The government of France began its prosecution of 15 suspected terrorists on Monday for planning to carry out jihad (Islamic holy war) attacks against Jews in Paris. France ratcheted up its response to radical Islamic threats and rising anti-Semitism after an exceptionally bloody week of terror this January.
The radical Islamic group to which the accused operatives belong is called Forsane Alizza, or “Knights of Pride.” It was dismantled shortly after the 2012 week-long murder spree in Toulouse by Al Qaeda-linked terrorist Mohamed Merah, who attacked a Jewish day school. Merah murdered a rabbi and three children, as well as several soldiers.
The leader of the group, Mohamed Achamlane, one of those whose trial began this week, was arrested in the western city of Nantes. He and the others are charged with intent to carry out terrorist acts. However, two of the 15 were not present in the courtroom; one was a minor to be tried in juvenile court.
The group’s Internet site “called for an Islamic caliphate in France, the application of Shari’a (ed: Islamic law) and incited Muslims to unite to prepare for civil war,” said Paris Prosecutor Francois Molins at the time of their arrest. Forsane Alizza members received religious indoctrination and physical training in parks and forests around Paris, Molins charged, “in order to take part in a jihad.”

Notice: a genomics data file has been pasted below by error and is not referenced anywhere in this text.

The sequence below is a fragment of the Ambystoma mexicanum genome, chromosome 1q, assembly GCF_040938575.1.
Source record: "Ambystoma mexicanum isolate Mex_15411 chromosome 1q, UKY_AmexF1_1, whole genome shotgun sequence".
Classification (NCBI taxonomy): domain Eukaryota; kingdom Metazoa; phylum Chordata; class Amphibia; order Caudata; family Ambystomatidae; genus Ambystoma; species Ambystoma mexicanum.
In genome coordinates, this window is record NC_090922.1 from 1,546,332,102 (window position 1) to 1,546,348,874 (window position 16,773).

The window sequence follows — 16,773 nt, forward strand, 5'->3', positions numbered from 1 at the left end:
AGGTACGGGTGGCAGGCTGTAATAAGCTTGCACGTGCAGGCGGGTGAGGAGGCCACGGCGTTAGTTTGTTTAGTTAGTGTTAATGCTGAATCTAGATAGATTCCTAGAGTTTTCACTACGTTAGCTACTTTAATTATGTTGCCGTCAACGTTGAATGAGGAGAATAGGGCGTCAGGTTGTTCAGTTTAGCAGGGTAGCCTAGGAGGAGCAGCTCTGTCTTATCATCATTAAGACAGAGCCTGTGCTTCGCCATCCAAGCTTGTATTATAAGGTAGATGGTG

Multiple kosher groceries and the offices of French satiric magazine Charlie Hebdo were listed in a Forsane Alizza computer file named “targets.” Several were, in fact, attacked this past January in a united Al Qaeda-ISIS operation that left 20 people dead, including the three terrorists in the cell.
However, in a letter from his jail cell Achamlane denied having anything to do with the attacks, according to court documents.